New campaign to stop police murders
A massive campaign involving business, churches and trade unions is to be launched in a bid to stop the spate of police murders.
And Police Minister Nathi Mthethwa has announced that he will introduce special training to help officers stay alive on the job.
These developments follow the slaying of 37 police officers in the first five months of this year.
Other emergency measures to be taken include:
- Convening of a brainstorming session of research organisations, academics, the media and the police to decide how to deal with the upsurge in police murders;
- Making specialised training, including in firearms and crowd control, a focus area;
- Recruiting officers who have been endorsed by communities and community policing forums; and
- Ensuring that only specially trained policemen deal with dangerous crimes, such as cash-in-transit robberies.
Mthethwa said police killings were triggered by "greed, heartlessness and hate", and because criminals were "feeling the heat".
"We believe the tide against crime is turning. [The] government is now firmly taking control and having an upper hand."
Mthethwa promised a "tough and smart" fight.
His tough stance comes amid widespread condemnation of police killings by, among others, national police commissioner Bheki Cele, the cabinet, police unions and the SA Human Rights Commission.
Nine policemen were killed in May alone.
On Monday, Warrant Officer Zamukulungisa Camagu, 48, was shot dead by robbers in Butterworth, Eastern Cape.
Two weeks ago, Warrant Officer Gershwin Matthee, 39, and Constable Cannon Cloete, 23, were both shot in the head in Cape Town.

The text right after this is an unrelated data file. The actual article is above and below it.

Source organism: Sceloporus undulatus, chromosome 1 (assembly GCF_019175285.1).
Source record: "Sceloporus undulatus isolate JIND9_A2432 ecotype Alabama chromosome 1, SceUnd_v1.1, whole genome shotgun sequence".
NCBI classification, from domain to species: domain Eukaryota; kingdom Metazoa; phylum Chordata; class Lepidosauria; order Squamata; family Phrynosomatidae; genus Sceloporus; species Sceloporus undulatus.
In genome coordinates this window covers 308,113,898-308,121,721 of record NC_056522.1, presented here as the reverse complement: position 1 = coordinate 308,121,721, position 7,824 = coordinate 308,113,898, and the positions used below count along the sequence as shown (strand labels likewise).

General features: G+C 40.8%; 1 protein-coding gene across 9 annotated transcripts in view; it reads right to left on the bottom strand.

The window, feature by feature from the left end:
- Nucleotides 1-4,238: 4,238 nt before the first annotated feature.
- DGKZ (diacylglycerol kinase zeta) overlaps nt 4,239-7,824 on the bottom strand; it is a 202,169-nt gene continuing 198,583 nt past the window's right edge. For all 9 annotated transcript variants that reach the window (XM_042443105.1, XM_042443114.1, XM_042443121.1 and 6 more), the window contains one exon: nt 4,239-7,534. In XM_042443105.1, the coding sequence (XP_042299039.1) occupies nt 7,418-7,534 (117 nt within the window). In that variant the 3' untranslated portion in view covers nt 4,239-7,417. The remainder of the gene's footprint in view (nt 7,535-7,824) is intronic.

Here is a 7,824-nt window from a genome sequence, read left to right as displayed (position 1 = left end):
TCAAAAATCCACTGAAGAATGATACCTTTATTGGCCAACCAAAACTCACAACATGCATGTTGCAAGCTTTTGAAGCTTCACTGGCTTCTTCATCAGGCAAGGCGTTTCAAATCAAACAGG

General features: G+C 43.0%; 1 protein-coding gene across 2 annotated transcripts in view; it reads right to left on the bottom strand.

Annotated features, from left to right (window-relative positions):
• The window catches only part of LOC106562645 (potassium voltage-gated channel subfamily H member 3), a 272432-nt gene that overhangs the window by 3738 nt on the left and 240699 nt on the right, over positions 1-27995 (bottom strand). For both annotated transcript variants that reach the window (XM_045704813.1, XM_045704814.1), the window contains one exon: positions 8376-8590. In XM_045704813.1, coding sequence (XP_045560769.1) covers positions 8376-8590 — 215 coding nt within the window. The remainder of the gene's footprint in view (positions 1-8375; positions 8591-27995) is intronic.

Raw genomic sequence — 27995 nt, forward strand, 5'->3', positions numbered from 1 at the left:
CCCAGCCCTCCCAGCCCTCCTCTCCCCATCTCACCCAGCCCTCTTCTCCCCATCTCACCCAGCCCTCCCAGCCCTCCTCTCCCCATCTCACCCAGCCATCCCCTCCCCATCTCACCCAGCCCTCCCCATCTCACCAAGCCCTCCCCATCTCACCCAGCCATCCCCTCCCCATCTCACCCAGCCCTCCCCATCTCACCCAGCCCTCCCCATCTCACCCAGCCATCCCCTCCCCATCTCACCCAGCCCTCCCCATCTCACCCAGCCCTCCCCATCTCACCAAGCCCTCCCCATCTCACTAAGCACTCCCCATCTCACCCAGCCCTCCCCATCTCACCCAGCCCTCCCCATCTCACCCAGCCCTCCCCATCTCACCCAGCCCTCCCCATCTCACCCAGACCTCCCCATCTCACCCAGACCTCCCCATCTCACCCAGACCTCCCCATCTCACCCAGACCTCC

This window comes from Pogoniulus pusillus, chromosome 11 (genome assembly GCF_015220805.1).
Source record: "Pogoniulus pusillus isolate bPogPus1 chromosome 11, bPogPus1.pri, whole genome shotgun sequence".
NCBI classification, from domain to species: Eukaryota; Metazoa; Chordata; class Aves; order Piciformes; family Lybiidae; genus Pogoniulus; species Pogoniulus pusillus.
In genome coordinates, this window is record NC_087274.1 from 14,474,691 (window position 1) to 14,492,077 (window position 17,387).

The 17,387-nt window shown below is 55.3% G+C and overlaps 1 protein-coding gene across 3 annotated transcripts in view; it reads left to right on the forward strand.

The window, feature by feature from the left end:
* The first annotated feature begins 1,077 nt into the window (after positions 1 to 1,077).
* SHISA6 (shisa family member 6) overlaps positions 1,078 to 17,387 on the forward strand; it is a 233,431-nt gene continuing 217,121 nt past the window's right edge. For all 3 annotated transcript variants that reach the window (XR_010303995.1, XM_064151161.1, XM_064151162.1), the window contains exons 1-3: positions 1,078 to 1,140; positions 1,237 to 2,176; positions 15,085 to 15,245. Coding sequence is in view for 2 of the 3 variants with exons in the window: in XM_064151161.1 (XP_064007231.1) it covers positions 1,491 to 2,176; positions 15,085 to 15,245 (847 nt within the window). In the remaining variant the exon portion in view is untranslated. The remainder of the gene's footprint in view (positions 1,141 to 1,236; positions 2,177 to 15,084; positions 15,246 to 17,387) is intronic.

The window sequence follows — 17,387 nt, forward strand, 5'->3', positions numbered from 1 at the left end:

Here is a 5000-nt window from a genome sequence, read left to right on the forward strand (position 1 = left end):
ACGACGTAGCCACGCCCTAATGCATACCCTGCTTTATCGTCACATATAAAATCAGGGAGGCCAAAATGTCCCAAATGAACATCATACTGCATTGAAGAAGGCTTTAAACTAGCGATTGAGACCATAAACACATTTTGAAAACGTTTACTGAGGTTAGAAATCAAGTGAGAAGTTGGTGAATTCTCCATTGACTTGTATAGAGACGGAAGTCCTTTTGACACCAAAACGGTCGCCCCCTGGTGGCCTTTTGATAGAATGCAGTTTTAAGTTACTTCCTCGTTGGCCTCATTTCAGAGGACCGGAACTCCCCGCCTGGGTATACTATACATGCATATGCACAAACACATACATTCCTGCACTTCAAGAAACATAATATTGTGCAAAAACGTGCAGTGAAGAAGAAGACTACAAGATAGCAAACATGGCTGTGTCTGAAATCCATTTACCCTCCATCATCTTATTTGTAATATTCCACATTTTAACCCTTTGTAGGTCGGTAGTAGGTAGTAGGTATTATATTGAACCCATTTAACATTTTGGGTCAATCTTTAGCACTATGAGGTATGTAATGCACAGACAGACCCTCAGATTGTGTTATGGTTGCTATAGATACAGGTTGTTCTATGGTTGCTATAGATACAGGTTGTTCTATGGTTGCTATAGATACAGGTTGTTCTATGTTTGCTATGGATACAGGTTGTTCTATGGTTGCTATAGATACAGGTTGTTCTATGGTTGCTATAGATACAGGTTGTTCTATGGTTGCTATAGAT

Two days earlier, Captain Sidney Bongani Hlengwa, 46, and Constable Zamikhaya Patrick Hlangulela, 32, were killed during a raid on a shebeen in Creighton, KwaZulu-Natal.
Several other policemen were seriously wounded.
On Thursday last week, a public order policing officer was shot and injured during an armed robbery at a shop in Mayfair, Johannesburg.
Another was shot in the shoulder during a stop-and-search operation in Fordsburg on Tuesday.
About 2500 police officers have been murdered since 1998. The highest number of these killings - 265 - was in 1994 .
The SA Police Union and the Police and Prisons Civil Rights Union have called for an urgent meeting to devise strategies and policies to end the murders.
They are also pushing for tougher legislation.
The Police Union's general secretary, Oscar Skommere, said: "Police officers should be protected at all times because they protect the country and the constitution."
Police and Prisons Civil Rights Union spokesman Norman Mampane said the police could not work in communities in which their colleagues were being killed.
The Institute of Security Studies' Gareth Newham said that, though police killings could be attributed to many factors, the police needed to restore the public's faith in them.